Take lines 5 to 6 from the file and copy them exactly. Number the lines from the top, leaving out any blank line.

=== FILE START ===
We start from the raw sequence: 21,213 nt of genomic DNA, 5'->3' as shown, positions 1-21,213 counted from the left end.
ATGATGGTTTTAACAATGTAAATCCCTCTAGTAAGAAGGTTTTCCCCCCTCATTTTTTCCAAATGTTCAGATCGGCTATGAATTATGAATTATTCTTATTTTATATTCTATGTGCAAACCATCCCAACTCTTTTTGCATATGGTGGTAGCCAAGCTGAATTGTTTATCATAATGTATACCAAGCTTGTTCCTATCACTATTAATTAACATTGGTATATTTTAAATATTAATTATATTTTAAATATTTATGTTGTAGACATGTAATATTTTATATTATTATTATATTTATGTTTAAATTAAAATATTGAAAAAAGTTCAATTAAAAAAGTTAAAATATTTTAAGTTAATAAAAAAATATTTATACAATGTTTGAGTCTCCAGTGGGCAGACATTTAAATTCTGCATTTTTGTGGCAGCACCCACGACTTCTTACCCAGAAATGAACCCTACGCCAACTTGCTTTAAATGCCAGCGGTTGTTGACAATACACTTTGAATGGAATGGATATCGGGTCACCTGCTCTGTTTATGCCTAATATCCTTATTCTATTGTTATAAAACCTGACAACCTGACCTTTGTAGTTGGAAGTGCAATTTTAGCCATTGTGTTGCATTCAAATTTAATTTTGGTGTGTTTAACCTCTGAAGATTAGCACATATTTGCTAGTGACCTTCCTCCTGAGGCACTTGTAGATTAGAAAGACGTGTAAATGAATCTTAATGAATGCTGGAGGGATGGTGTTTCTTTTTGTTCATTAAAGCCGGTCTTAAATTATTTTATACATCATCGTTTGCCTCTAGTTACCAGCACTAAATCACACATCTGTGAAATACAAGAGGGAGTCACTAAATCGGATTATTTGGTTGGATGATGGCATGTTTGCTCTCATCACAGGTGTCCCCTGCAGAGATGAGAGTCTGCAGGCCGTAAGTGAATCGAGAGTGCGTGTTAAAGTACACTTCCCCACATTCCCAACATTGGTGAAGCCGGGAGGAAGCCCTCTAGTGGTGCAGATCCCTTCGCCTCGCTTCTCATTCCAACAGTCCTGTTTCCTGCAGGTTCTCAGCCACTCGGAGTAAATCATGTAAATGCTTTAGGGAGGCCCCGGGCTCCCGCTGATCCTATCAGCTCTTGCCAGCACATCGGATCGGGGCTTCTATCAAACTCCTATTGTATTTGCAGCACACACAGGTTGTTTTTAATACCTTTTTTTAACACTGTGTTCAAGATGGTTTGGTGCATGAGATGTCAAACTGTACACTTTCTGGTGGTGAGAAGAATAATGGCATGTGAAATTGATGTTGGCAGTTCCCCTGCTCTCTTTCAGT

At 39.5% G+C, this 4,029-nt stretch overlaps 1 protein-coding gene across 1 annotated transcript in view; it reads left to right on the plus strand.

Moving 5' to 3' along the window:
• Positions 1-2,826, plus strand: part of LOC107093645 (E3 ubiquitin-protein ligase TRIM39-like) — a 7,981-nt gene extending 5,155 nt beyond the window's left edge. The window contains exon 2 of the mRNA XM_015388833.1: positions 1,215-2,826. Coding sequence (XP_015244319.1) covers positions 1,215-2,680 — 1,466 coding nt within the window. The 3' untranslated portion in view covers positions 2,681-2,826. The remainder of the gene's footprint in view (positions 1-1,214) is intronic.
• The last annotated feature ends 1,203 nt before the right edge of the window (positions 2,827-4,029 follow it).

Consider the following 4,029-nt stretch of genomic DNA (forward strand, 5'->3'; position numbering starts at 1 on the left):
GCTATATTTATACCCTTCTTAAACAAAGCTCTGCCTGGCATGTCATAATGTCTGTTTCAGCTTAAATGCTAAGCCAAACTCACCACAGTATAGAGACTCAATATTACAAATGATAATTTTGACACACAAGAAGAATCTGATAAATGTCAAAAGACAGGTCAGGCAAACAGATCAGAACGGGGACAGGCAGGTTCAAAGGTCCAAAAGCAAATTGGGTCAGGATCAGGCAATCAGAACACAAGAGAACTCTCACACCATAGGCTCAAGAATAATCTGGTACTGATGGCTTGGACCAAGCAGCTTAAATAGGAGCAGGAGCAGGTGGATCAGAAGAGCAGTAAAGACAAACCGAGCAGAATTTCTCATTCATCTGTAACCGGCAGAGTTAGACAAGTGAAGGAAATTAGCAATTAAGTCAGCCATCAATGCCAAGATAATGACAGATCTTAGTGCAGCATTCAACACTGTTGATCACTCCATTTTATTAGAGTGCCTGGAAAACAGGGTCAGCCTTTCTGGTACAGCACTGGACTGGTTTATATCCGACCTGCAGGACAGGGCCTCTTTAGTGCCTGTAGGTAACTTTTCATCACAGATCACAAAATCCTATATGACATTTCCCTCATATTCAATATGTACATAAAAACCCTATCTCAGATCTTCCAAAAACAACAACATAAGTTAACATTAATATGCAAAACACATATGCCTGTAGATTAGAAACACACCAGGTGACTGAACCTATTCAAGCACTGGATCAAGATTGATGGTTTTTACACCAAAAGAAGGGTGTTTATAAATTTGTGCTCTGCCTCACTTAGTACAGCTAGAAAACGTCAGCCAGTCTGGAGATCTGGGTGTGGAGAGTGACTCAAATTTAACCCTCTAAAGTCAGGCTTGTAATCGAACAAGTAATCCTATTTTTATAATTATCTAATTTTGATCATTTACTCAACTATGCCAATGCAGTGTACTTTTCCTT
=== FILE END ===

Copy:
• Positions 1-2,826, plus strand: part of LOC107093645 (E3 ubiquitin-protein ligase TRIM39-like) — a 7,981-nt gene extending 5,155 nt beyond the window's left edge. The window contains exon 2 of the mRNA XM_015388833.1: positions 1,215-2,826. Coding sequence (XP_015244319.1) covers positions 1,215-2,680 — 1,466 coding nt within the window. The 3' untranslated portion in view covers positions 2,681-2,826. The remainder of the gene's footprint in view (positions 1-1,214) is intronic.
• The last annotated feature ends 1,203 nt before the right edge of the window (positions 2,827-4,029 follow it).